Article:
Although we didn't form a strong bond or interact much, unlike with my previous octopuses, his passing still deeply affected me. He wasn't shy, just not particularly interested in me. But it hurt terribly nonetheless. This stage of caring for an octopus is the most difficult. I carefully removed him from the tank, and I was surprised to see that his skin still showed signs of life, with little bumps pulsating. He wasn't breathing and was clearly death. I buried him in a flower pot near a beetroot plant that I cherish.
Very sad to hear. This sounds exactly like what my old octopus went through. Reading this, it's a relief for me to at least know that it had lived a full life and passed away.

1) Hanging out more on the glass rather than sitting in its cave.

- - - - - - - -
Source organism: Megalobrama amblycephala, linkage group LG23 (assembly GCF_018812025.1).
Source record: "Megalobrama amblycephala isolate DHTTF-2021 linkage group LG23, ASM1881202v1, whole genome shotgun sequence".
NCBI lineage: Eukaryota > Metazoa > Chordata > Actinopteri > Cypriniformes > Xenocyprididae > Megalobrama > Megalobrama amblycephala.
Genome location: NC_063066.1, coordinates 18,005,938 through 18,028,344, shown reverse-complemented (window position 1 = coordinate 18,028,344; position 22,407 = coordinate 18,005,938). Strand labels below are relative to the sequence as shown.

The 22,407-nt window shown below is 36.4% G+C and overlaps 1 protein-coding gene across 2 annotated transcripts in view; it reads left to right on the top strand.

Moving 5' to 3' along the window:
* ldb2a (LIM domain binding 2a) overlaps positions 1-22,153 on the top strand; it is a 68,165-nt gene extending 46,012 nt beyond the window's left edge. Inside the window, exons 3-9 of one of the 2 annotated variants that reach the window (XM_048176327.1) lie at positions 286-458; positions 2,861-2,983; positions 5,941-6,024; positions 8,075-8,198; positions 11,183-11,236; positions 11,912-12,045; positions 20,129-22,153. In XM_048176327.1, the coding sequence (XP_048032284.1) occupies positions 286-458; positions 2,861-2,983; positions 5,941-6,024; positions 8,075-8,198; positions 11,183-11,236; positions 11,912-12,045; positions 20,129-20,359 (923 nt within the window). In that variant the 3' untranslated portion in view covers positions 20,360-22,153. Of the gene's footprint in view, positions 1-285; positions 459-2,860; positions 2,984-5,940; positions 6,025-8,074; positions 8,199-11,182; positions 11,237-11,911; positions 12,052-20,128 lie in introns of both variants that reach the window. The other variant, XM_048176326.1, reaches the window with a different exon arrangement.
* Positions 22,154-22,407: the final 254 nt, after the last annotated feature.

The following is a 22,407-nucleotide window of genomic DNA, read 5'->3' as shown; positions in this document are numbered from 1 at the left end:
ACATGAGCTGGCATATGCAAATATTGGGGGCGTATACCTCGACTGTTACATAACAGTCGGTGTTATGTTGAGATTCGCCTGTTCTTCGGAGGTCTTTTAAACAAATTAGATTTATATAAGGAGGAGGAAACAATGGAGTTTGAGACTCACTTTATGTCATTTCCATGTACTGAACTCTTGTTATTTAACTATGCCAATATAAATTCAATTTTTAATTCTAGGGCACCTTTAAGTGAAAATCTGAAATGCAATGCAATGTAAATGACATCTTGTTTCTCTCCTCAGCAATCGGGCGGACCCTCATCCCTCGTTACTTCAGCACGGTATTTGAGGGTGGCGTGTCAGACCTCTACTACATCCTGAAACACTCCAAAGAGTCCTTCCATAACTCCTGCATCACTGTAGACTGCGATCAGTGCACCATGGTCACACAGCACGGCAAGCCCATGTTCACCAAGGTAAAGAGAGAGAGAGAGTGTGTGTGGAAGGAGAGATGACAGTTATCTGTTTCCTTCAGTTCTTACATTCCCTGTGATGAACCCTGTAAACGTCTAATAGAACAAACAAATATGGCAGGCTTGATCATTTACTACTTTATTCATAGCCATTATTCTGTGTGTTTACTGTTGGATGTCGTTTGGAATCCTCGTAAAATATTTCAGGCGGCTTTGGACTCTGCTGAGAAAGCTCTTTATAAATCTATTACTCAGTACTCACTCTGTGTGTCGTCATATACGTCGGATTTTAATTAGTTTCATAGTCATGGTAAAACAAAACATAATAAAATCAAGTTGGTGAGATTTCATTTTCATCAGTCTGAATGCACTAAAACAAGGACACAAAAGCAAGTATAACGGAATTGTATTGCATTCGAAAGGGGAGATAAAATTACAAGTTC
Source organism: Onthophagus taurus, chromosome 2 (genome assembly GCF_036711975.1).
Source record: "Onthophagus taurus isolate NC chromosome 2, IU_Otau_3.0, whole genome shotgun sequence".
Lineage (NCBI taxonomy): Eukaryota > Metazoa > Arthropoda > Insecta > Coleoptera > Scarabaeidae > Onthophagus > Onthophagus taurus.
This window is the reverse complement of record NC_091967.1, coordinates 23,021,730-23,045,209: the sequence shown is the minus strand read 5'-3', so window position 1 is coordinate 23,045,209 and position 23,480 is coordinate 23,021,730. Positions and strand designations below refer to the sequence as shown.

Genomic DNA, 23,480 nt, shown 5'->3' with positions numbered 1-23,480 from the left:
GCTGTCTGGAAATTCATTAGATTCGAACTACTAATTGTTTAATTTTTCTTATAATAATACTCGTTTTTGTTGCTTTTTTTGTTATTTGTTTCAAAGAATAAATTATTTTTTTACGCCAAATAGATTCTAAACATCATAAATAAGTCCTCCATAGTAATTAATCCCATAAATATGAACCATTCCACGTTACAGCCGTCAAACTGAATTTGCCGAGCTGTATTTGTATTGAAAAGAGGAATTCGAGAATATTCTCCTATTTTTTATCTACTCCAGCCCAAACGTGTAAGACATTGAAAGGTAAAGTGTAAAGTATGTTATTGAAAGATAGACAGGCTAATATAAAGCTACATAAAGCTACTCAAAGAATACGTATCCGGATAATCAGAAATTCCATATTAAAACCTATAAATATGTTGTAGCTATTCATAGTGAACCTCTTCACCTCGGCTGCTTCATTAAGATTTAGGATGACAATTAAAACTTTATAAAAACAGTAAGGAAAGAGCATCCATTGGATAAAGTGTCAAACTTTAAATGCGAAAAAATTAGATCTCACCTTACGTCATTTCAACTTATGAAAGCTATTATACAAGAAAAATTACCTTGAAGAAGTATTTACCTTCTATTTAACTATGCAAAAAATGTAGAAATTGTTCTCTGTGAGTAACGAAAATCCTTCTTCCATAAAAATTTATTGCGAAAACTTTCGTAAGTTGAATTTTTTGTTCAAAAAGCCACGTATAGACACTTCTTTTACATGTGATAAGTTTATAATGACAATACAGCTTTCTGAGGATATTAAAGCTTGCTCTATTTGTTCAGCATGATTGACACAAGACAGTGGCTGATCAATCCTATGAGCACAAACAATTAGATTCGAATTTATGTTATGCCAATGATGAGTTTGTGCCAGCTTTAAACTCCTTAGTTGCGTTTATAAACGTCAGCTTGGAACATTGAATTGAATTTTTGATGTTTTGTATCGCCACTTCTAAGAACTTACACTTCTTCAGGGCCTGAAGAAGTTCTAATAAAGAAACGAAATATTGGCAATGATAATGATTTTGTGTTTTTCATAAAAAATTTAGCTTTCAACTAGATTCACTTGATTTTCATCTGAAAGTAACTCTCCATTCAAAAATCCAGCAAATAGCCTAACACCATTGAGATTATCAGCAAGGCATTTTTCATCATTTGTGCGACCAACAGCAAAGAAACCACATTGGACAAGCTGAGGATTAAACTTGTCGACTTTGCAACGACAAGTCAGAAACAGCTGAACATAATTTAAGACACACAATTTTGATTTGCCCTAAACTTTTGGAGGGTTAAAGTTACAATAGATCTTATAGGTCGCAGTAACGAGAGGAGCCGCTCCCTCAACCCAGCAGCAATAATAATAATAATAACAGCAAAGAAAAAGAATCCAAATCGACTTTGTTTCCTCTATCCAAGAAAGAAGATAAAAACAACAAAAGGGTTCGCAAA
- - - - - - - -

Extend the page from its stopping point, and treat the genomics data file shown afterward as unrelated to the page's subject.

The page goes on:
2) Eating less and only nibbling on food.
3) Bad coordination when moving.
4) Curled tentacle tips.
5) Pale skin.
6) And I'd like to add on one that I noticed, which was, noticeably harder breathing.
 
Very sad to hear. This sounds exactly like what my old octopus went through. Reading this, it's a relief for me to at least know that it had lived a full life and passed away.

1) Hanging out more on the glass rather than sitting in its cave.
2) Eating less and only nibbling on food.
3) Bad coordination when moving.
4) Curled tentacle tips.
5) Pale skin.
6) And I'd like to add on one that I noticed, which was, noticeably harder breathing.

I was thinking a lot on what could have caussed Tulu's steep decline in health, I think he was an adult dwarf when I got him, But he was so small, his mantle barely reached an inch. I have 2 turbo snails in the tank (he ate other 2 but didn't like them I guess) and they are fine, parameters right and amphypodes and coraline algae growing all around.

From what you described, those are normal signs of senescence. So sorry for your loss, it never gets easier!